I’m beyond excited for my friend Heather, as her second book-baby will be delivered on November 1! The second installment in her series The Tethered World, The Flaming Sword is fast-paced and keeps its claws in you until the very end!
Perhaps my favorite thing about The Flaming Sword is the breadth of growth for the main character, Sadie Larcen. In the first book, liking Sadie as a character was a real challenge for me. She was dragged along on an adventure, instead of reaching out and making her own adventure. I so deeply desired for Sadie to make strong, bold choices! And that’s precisely what happens in The Flaming Sword: The reader sees Sadie blossom from a hesitant, fearful girl who resented her family’s legacy, to a courageous, strong-minded young woman. Sadie’s faith has been tested, and she more fully understands her role in the family and the Tethered World.
This proves to happen in perfect timing, because the Larcens once again step into the world beneath our own — this time to find a darker political atmosphere. The factions and alliances that have formed, in the name of protecting The Flaming Sword of Cherubythe, have the Tethered World on the precipice of war. Unlike their first adventure down below, this time the Larcens are separated. This creates plenty of tension on its own; but the Larcens learn some unexpected things about some unexpected enemies, and these twists and turns keep you guessing!
I very much enjoyed this second installment. Heather has done a fabulous job of ratcheting up the tension for the third book. I can’t wait to read it!
*I was given a complimentary copy of this book by the author.
Falling Free by Shannan Martin releases on 9/20! Click here to pre-order your copy today!
In my opinion, one measure of a non-fiction book’s quality is the extent to which it prompts me to examine my own life. (Actually, more and more I notice that I evaluate fiction books on this spectrum, too.) Earlier this year, I read and reviewed a book that made me reconsider how I plan my days, weeks, and even my year. It helped me to grab hold of a better understanding of efficiency as it relates to life priorities. That was a good book.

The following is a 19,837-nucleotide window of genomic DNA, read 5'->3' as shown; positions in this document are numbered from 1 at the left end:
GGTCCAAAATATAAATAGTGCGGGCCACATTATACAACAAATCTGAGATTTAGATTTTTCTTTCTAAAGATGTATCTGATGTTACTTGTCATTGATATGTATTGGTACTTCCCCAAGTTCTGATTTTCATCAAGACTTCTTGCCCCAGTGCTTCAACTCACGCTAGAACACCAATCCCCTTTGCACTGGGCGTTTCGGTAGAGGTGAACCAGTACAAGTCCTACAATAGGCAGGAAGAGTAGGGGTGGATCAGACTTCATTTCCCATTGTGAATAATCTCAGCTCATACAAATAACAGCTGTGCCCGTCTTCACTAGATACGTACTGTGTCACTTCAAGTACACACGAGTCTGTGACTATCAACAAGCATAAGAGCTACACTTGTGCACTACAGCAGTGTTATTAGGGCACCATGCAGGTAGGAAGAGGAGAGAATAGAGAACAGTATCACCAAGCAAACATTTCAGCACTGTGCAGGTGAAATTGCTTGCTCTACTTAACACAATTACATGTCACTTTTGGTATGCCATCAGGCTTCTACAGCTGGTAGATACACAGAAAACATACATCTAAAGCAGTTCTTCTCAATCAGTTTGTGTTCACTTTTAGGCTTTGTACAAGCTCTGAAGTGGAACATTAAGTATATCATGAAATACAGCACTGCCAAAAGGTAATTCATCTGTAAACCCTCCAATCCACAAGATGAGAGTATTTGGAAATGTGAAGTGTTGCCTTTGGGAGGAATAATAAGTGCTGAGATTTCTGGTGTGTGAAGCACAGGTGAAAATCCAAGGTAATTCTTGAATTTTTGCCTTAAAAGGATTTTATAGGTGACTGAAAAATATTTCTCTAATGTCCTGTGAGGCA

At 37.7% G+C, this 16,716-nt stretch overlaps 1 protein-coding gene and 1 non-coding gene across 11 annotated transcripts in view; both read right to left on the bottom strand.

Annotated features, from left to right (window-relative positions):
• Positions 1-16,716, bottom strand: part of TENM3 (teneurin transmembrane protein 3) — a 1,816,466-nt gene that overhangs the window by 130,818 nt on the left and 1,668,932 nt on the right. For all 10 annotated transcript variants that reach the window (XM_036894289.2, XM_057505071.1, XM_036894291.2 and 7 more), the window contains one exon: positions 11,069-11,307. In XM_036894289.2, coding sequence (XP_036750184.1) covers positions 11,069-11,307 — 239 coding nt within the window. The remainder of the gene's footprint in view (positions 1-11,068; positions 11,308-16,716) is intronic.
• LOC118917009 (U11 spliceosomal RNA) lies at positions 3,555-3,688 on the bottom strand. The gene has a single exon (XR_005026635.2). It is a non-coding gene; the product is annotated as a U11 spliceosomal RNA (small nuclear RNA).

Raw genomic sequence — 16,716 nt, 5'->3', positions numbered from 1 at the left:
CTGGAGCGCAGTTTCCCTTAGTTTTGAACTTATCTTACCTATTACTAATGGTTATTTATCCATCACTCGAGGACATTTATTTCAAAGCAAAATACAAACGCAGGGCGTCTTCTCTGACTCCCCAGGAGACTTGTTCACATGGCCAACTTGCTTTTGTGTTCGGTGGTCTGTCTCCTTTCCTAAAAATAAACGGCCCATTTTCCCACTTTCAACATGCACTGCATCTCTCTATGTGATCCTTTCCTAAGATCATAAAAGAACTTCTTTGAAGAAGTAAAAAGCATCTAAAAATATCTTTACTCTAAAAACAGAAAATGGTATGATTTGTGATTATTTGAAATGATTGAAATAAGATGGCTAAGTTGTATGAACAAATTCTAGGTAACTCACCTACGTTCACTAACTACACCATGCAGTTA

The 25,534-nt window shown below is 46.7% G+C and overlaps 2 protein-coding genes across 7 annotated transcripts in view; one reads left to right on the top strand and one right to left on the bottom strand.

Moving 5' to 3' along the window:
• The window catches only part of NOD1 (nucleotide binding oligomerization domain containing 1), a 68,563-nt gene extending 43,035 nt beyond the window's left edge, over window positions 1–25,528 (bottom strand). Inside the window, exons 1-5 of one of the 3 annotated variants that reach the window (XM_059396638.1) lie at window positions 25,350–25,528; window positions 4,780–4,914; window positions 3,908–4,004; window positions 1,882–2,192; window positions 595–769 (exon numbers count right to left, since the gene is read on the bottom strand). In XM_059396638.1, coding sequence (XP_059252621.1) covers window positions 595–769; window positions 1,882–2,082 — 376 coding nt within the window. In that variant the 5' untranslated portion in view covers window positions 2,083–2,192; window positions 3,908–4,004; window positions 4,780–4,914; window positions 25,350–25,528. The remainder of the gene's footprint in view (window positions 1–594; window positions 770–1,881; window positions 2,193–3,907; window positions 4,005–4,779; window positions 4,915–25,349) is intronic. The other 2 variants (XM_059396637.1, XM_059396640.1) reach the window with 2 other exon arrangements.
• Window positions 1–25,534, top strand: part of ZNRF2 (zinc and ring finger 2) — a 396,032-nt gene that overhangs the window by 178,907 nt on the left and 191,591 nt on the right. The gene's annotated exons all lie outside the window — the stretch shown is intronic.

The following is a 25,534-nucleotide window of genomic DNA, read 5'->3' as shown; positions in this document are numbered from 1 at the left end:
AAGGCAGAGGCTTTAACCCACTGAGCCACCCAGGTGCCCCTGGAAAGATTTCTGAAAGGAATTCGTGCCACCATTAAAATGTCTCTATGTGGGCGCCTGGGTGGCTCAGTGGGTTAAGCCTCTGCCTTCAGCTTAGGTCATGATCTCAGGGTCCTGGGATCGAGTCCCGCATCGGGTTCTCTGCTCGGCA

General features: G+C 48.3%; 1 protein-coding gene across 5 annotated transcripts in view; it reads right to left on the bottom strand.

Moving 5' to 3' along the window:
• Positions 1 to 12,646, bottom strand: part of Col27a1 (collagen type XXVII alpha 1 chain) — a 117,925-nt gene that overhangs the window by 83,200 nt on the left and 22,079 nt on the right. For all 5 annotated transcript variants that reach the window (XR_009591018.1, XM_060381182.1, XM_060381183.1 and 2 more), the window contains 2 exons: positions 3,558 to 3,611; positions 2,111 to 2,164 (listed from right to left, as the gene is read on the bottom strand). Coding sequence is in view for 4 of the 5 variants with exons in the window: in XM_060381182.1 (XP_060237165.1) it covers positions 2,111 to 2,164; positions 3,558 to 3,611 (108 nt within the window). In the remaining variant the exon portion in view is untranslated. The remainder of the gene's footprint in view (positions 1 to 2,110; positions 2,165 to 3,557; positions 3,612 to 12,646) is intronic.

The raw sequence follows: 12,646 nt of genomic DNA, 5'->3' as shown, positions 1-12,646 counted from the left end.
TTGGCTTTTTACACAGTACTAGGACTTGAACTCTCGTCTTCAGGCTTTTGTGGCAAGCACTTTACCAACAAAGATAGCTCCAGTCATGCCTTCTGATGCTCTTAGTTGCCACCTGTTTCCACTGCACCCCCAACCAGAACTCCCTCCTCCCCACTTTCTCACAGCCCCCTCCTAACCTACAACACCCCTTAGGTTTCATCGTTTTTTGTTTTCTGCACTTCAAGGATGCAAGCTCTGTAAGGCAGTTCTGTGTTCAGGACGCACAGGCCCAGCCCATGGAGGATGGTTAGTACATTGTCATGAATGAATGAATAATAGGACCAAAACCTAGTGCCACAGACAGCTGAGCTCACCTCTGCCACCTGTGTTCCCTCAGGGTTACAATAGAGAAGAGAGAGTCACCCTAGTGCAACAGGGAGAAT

Shannan Marten’s Falling Free is also a good book, especially in terms of heart-level examination.
As my eyes moved from page to page, I found my soul praying for the Lord to search my heart…to know me (which, of course, He does) …to show me the ways in which I need to change how I live and love for Him. Because Falling Free is the catalyst for discussions that bring real soul and heart care (and hopefully change), it is the best kind of book.
Since I finished reading Falling Free, it has served as the impetus for deliberation in the following ways.
1. I have begun to reevaluate my priorities in living for Jesus.
This isn’t to say that my priorities will necessarily change drastically or even right away. As Shannan says, not everyone is called to her specific type of ministry, and right now, my sphere of ministry seems straightforward. Being a pastor’s wife and classroom teacher, the stage is pretty set. But the Lord has been pinging around some ideas in my heart for a while now, and Shannan’s words have simply watered the soil around the seeds that were already planted.
As this school year took root at the end of August, I found that Falling Free had changed my heart even with regard to teaching. I teach sixth grade, and if there is ever there is a place that drives you to your knees, it is a middle school classroom, friends. These kids are at a crossroad, and I’ve been given this delicate gift of speaking into their little hearts for the next nine months. Though this doesn’t really tie into the dramatic lifestyle-change Shannan writes about, it definitely is parallel to her words about pouring yourself out for others to show them the love of Jesus. Through my words and actions, I can show these children Jesus for 138 days. Let it be so!
2. I am considering my generosity as regards my time, talent, and treasure.